# How should I interpret these integrals from Griffiths 'Intro to Electrodynamics'?

The book defines the electric field at a point $$P$$ a distance $$r$$ due to a point charge $$q$$ as:

$$E = \frac{1}{4\pi \epsilon _0} \frac{q}{r^2}$$

it then tells us that the electric field at a point $$P$$ due to $$n$$ point charges $$q_i$$ is:

$$E = \sum^n_{i=1} \frac{1}{4\pi \epsilon _0} \frac{q}{r_i^2}$$

where $$r_i$$ is the distance between $$q_i$$ and $$P$$. As in the electric field follows the superposition principle.

It then tells us that when we have instead of discrete point charges, have a continuous charge (either a line charge, a surface charge, or volume charge) then the electric fields given for the respective situations are given as:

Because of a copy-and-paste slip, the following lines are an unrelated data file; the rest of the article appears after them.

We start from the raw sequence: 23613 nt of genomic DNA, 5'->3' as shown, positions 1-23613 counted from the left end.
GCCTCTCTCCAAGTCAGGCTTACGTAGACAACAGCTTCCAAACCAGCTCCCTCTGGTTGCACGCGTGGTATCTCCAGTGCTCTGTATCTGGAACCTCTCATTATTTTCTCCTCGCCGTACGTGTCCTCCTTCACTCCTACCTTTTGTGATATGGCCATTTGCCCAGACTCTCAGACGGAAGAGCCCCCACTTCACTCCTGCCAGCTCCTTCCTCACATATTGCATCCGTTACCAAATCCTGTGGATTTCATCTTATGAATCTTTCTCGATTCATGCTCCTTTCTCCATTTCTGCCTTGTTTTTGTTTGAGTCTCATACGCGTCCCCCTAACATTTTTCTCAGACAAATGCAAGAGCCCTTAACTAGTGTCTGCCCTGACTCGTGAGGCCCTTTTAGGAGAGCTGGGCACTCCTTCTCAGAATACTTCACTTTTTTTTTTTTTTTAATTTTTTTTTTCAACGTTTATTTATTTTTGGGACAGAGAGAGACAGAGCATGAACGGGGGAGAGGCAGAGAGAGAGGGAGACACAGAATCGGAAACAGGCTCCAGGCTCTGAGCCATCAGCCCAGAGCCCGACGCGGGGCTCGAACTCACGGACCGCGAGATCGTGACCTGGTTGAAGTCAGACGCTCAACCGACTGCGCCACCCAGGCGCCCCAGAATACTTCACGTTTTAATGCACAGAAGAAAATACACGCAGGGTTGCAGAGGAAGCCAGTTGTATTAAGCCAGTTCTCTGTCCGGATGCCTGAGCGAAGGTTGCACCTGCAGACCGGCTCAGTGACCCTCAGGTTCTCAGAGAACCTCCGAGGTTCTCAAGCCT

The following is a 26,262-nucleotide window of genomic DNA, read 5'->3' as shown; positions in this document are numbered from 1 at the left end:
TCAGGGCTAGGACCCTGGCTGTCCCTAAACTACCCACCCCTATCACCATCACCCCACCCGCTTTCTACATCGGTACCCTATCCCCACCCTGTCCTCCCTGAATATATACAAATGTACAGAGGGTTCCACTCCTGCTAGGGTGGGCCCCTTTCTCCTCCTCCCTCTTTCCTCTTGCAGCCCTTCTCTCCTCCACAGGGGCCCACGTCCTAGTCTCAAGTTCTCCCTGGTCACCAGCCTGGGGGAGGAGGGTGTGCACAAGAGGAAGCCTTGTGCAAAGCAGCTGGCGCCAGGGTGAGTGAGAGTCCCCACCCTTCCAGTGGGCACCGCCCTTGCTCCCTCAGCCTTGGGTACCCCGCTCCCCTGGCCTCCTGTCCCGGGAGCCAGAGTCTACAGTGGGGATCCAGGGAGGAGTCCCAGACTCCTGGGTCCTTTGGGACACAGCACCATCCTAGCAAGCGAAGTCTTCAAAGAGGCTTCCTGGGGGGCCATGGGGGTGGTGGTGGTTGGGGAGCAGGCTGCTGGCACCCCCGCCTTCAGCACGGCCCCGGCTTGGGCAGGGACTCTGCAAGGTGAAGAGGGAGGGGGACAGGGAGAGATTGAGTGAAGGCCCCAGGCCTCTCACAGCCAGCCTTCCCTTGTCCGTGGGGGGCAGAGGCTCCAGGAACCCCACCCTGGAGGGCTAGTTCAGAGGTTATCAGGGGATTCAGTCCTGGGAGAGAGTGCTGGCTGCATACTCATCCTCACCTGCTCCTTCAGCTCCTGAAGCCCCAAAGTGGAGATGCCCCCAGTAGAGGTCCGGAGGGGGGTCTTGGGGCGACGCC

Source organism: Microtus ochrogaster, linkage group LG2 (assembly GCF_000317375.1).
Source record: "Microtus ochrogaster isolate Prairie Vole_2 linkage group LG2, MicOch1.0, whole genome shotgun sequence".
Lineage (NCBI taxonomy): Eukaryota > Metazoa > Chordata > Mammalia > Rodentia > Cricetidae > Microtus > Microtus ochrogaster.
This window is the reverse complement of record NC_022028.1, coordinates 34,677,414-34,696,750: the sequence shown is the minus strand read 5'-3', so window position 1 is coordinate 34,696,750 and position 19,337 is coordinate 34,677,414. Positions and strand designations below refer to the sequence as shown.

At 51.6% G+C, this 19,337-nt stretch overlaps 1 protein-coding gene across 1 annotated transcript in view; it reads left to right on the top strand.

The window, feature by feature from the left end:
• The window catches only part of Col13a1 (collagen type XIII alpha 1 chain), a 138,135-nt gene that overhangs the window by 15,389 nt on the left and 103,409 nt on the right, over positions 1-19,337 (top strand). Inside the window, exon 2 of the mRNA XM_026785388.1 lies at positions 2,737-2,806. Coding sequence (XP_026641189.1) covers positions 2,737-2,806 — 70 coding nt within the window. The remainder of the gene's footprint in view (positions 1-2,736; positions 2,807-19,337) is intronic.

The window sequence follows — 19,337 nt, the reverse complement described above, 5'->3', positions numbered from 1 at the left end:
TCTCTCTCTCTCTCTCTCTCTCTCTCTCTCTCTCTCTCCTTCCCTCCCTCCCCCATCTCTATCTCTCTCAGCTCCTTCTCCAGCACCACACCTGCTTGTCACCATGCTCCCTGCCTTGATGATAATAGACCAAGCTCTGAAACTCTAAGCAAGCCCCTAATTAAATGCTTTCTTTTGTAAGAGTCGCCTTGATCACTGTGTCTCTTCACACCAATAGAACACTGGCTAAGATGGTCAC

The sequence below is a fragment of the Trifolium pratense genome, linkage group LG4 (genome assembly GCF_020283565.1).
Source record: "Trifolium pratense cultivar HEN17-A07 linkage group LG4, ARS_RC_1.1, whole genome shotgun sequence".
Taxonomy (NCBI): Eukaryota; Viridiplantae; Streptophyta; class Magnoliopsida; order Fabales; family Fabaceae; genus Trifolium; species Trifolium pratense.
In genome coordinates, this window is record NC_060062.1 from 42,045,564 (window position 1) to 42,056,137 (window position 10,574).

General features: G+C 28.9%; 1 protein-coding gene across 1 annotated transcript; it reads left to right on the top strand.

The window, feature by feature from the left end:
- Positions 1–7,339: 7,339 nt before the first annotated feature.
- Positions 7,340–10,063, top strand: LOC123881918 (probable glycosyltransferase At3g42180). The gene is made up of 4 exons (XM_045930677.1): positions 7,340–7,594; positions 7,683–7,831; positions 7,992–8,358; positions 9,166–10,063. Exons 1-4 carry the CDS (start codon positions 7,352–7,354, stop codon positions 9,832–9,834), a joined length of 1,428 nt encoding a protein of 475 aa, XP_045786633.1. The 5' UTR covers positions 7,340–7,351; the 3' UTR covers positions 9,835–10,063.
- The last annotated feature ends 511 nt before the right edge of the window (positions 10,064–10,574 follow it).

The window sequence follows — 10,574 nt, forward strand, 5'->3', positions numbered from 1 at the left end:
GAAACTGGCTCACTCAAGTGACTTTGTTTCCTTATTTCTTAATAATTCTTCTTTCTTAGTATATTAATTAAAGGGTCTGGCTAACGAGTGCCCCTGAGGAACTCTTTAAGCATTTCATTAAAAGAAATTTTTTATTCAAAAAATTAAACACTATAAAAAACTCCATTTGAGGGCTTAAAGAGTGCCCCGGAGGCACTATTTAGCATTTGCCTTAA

1. $$E = \frac{1}{4\pi \epsilon _0} \int_{}^{} \frac{\lambda(r')}{r^2}dl'$$

2. $$E = \frac{1}{4\pi \epsilon _0} \int_{}^{} \frac{\sigma(r')}{r^2}da'$$

3. $$E = \frac{1}{4\pi \epsilon _0} \int_{}^{} \frac{\rho(r')}{r^2}d \tau'$$

Where for a line charge: $$dq= \lambda dl'$$,

for a surface charge: $$dq = \sigma da'$$

for a volume charge: $$dq = \rho d\tau'$$

Here's where my question comes in, I am having a great trouble understanding how to 'interpret' these integrals.

Firstly, I tried viewing these integrals mathematically. For example for the surface charge integral (eq 2.) I tried to express it as the Electric field at a point $$P$$ due to a charged rectangle in cartesian coordinates of length $$a$$ and width $$b$$ :

$$E = \frac{1}{4\pi \epsilon _0} \int_{area}^{} \frac{\sigma(r')}{r^2}da' = \frac{1}{4\pi \epsilon _0} \int_{area}^{} \frac{\sigma(r')}{r^2}dx'dy' = \frac{1}{4\pi \epsilon _0}(\int_{0}^{a} (\int_{0}^{b} \frac{\sigma(r')}{(\sqrt{(x_1 - x)^2 + (y_1 - y)^2)}^2}dx')dy')$$